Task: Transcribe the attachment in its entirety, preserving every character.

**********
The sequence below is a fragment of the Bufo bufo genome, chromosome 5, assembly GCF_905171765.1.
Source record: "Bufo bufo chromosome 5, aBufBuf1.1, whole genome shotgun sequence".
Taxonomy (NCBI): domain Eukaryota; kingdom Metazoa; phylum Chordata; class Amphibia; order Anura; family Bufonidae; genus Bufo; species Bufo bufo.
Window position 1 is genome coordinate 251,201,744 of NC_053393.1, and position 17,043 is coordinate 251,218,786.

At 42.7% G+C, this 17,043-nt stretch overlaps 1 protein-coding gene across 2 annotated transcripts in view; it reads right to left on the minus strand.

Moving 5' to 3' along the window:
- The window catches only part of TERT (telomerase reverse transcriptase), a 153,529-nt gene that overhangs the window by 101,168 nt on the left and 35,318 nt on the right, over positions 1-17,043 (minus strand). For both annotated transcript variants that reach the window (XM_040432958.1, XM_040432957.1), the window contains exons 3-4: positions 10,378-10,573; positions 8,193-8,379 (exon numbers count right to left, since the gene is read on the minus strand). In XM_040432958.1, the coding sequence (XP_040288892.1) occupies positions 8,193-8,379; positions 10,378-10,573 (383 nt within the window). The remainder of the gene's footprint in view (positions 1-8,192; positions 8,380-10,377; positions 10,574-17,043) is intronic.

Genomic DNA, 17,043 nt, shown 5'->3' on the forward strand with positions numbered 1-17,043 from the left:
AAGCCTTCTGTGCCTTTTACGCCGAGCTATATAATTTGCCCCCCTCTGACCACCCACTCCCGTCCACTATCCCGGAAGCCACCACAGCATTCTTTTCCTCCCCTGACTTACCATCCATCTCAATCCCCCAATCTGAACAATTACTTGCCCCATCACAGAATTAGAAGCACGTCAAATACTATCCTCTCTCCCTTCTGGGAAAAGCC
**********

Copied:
The sequence below is a fragment of the Bufo bufo genome, chromosome 5, assembly GCF_905171765.1.
Source record: "Bufo bufo chromosome 5, aBufBuf1.1, whole genome shotgun sequence".
Taxonomy (NCBI): domain Eukaryota; kingdom Metazoa; phylum Chordata; class Amphibia; order Anura; family Bufonidae; genus Bufo; species Bufo bufo.
Window position 1 is genome coordinate 251,201,744 of NC_053393.1, and position 17,043 is coordinate 251,218,786.

At 42.7% G+C, this 17,043-nt stretch overlaps 1 protein-coding gene across 2 annotated transcripts in view; it reads right to left on the minus strand.

Moving 5' to 3' along the window:
- The window catches only part of TERT (telomerase reverse transcriptase), a 153,529-nt gene that overhangs the window by 101,168 nt on the left and 35,318 nt on the right, over positions 1-17,043 (minus strand). For both annotated transcript variants that reach the window (XM_040432958.1, XM_040432957.1), the window contains exons 3-4: positions 10,378-10,573; positions 8,193-8,379 (exon numbers count right to left, since the gene is read on the minus strand). In XM_040432958.1, the coding sequence (XP_040288892.1) occupies positions 8,193-8,379; positions 10,378-10,573 (383 nt within the window). The remainder of the gene's footprint in view (positions 1-8,192; positions 8,380-10,377; positions 10,574-17,043) is intronic.

Genomic DNA, 17,043 nt, shown 5'->3' on the forward strand with positions numbered 1-17,043 from the left:
AAGCCTTCTGTGCCTTTTACGCCGAGCTATATAATTTGCCCCCCTCTGACCACCCACTCCCGTCCACTATCCCGGAAGCCACCACAGCATTCTTTTCCTCCCCTGACTTACCATCCATCTCAATCCCCCAATCTGAACAATTACTTGCCCCATCACAGAATTAGAAGCACGTCAAATACTATCCTCTCTCCCTTCTGGGAAAAGCC